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2021 podcast series: Can we fly carbon neutral?

Ex-aerospace engineer Finlay Asher gives us the lowdown on how green technology may or may not enable us to fly carbon neutral

28 Feb 2021 5 min read

This is episode two of our 2021 podcast series. Listen to the episode here and find other episodes and previous series here.

Image shows Finlay Asher from Green Sky Thinking talking to camera

This month we welcome Finlay Asher, a former aerospace engineer, who will be exploring the question:

Can we fly carbon neutral?

Finlay spent eight years working in the aviation sector designing future aircraft & engine concepts. He quit his job to focus on campaigning for increased regulation in the industry and founded Green Sky Thinking, a social media channel that shares information about the realities of the industry moving to net zero.

In February 2020 the UK Aviation Industry pledged to make flying net zero by 2050. A lot of this is going to rely on technology. So let’s kick off by asking Finlay to explain about hydrogen planes.


In September last year, Airbus said hydrogen planes would be ready by 2035 for commercial flights. Hydrogen in its natural form as a gas takes up a huge amount of space. Turning hydrogen into a liquid reduces the volume, but even in its most compressed form it’s still four times the volume of jet fuel. 

In addition you have to cool it to -250ºC and put it at high pressure in order to make it into a liquid. Aircraft today have their fuel tanks in their wings, but this wouldn’t be possible for hydrogen tanks, so that means hydrogen planes are either very bulky and large, or would carry a reduced number of passengers. Either of these things are problematic for airlines and will raise the cost of flying. 

Importantly, the designs and tests haven’t started yet. It takes the best part of 10-15 years for something to come into operation, and we’re way behind already. We’re looking at 2035 for the first aircraft, and we won’t have full fleets until 2050 at the earliest. So hydrogen is not a solution to the climate change problem.

Flight Free UK: 

What about electric planes?


Much like with electric cars, it depends on where you’re getting your electricity from. Also there's an environmental impact in creating electrical components and creating batteries. So electric technology is not just a licence to make as many cars or planes as possible – we also need to reduce our energy consumption. 

If you look at global energy consumption, we currently consume around 15 times the amount we can currently generate with low-carbon sources. Most of our renewable output is currently from hydro-power which can’t really be scaled. The amount of electricity we get from solar and wind is going up, but in total it only provides 3% of our energy: there's a long way to go until we decarbonise our energy. Travel is more efficient to go on the ground so from an energy consumption perspective, it's always better to stay on the ground. 

Batteries are 40x worse at storing energy than jet fuel, and they don’t lose their weight as they get discharged, whereas for jet fuel, the plane gets lighter as you use it. It's likely that the first commercial electric aircraft will carry less than 10 people and be flying for less than one hour, which is an easy range for bus or train. Electric planes do have their place, e.g. in Norway where there are a lot of islands/mountains etc, but it doesn't make sense to have lots of electric aircraft where there are other options such as public transport.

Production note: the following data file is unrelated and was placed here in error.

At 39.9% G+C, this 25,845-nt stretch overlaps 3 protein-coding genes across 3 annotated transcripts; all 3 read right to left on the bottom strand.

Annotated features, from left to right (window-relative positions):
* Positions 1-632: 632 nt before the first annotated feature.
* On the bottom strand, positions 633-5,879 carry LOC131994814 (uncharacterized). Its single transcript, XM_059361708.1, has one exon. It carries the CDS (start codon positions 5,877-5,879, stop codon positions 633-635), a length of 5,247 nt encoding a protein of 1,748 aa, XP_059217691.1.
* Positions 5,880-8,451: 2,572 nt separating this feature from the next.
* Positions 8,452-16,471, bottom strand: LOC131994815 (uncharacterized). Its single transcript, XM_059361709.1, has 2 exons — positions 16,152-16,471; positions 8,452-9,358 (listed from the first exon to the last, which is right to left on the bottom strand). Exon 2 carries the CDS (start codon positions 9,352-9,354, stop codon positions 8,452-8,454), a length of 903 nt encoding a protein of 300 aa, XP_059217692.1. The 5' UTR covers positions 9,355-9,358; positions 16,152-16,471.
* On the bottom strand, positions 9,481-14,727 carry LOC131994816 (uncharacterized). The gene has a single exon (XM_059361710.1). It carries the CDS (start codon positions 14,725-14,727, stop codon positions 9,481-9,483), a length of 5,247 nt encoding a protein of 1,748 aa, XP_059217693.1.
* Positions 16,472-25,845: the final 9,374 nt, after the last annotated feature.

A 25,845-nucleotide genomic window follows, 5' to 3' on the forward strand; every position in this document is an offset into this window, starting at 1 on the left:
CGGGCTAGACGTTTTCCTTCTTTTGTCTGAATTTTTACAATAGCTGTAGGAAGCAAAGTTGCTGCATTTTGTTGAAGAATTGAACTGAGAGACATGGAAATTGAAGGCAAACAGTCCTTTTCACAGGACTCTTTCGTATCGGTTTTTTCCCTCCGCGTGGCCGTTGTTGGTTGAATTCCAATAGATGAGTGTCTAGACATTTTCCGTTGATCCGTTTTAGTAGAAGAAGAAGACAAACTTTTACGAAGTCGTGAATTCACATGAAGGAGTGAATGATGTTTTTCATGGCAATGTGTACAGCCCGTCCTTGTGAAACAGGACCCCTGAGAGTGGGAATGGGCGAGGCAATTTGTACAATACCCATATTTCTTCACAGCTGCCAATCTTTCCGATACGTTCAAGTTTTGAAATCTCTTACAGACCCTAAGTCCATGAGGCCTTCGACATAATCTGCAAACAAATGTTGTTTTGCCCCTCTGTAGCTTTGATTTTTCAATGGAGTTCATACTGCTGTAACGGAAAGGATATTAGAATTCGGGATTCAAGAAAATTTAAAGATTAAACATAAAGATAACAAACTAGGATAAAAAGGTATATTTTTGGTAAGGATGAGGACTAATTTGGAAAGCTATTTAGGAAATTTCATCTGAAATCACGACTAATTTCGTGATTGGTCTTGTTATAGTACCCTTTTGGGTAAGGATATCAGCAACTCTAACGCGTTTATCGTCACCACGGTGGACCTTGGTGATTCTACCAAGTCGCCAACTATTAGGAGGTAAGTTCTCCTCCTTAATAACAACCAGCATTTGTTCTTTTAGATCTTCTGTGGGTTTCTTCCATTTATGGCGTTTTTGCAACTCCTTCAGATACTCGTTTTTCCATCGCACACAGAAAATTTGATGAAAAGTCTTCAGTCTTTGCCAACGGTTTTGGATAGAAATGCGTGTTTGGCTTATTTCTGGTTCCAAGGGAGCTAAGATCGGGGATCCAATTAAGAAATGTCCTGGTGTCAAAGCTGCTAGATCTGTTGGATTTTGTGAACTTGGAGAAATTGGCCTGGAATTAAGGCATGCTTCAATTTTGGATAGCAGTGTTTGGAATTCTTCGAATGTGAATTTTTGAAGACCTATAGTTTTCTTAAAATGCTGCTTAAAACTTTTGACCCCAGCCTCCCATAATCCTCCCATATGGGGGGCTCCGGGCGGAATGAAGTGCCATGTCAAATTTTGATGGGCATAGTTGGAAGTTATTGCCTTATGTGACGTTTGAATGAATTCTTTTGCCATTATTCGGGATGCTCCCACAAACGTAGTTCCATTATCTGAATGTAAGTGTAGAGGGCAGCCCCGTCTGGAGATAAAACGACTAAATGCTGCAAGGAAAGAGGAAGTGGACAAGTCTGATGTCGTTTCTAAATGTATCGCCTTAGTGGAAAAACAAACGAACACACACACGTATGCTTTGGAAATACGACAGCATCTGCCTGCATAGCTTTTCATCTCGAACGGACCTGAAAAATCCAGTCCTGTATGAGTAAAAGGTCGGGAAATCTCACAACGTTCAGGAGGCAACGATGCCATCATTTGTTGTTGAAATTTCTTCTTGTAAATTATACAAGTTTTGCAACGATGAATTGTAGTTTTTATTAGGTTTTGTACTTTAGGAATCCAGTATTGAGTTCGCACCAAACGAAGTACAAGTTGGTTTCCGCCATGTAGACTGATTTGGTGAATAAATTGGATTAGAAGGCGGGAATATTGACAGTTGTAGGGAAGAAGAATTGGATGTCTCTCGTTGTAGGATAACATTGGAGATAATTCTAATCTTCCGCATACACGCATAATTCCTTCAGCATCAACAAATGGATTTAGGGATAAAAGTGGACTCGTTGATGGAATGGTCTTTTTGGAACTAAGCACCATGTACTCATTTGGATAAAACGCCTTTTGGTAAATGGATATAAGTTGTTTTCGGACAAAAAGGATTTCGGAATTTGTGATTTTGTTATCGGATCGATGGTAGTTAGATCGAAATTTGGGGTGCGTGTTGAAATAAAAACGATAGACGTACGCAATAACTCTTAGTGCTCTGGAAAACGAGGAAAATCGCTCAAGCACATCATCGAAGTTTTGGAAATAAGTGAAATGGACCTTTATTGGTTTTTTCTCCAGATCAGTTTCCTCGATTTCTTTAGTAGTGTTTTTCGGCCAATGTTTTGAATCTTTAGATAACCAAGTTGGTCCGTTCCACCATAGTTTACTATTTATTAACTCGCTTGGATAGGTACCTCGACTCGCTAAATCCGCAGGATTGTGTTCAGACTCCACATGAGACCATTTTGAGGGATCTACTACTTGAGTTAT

Flight Free UK: 

What about biofuels?


Sustainable aviation fuels (SAF) are a cornerstone of the airline industry’s sustainability strategy, but to be honest it's a bit of a marketing ploy. Alternative fuels have been in process for 15 years and there have continually been promises as to how much sustainable fuel we would be using, but the targets are continually missed. There was a target for 25% sustainable aviation fuel by 2020, but usage is currently at less than 0.01%.

These fuels are actually very damaging. Sustainable aviation fuel mostly refers to biofuels e.g. growing crops directly, or using waste products from plants you’re growing for something else, or post-consumer waste, or re-claiming waste from sewers. But these ‘waste’ biofuel sources are not nearly enough to cope with the current demand for aviation fuel. In order to scale up, you’d need to cover the land that we currently use for food consumption in biofuel crops. It’s basic maths that we can’t use biofuel with the current rate of growth of population and aviation, without adverse effects e.g. land grabs, deforestation etc. 

Biofuel has been scaled up for road transport and it's had a devastating effect on land in places like Malaysia, Indonesia and some countries in South America. Palm oil plantations really affects biodiversity. Overall, using biofuel can be worse than using fossil fuel. The aviation industry should not be talking about biofuel as a solution, but they are relying on it.

Flight Free UK:

The other thing that airlines tell us is that we can fly carbon neutral if we just pay a little bit extra to offset our emissions. We did a podcast episode in last year’s series about offsetting with Dr Roger Tyers which gives a great run-down of why carbon offsetting is not a solution. 

There are loads of problems with offsetting because even though tree-planting is great, it’s very difficult to calculate if trees planted will at some point in the future absorb the amount of CO2 that your flight emits today. 

So, the final word to Finlay: can we fly carbon neutral? 


In a word, no!

Thanks to Finlay for joining us. You can hear more from Finlay here.

Listen to the full episode here and find other episodes and previous series here.

Voiceover: L. Sophie Helbig. Soundtrack: Chasing Balloons by Yeti Music.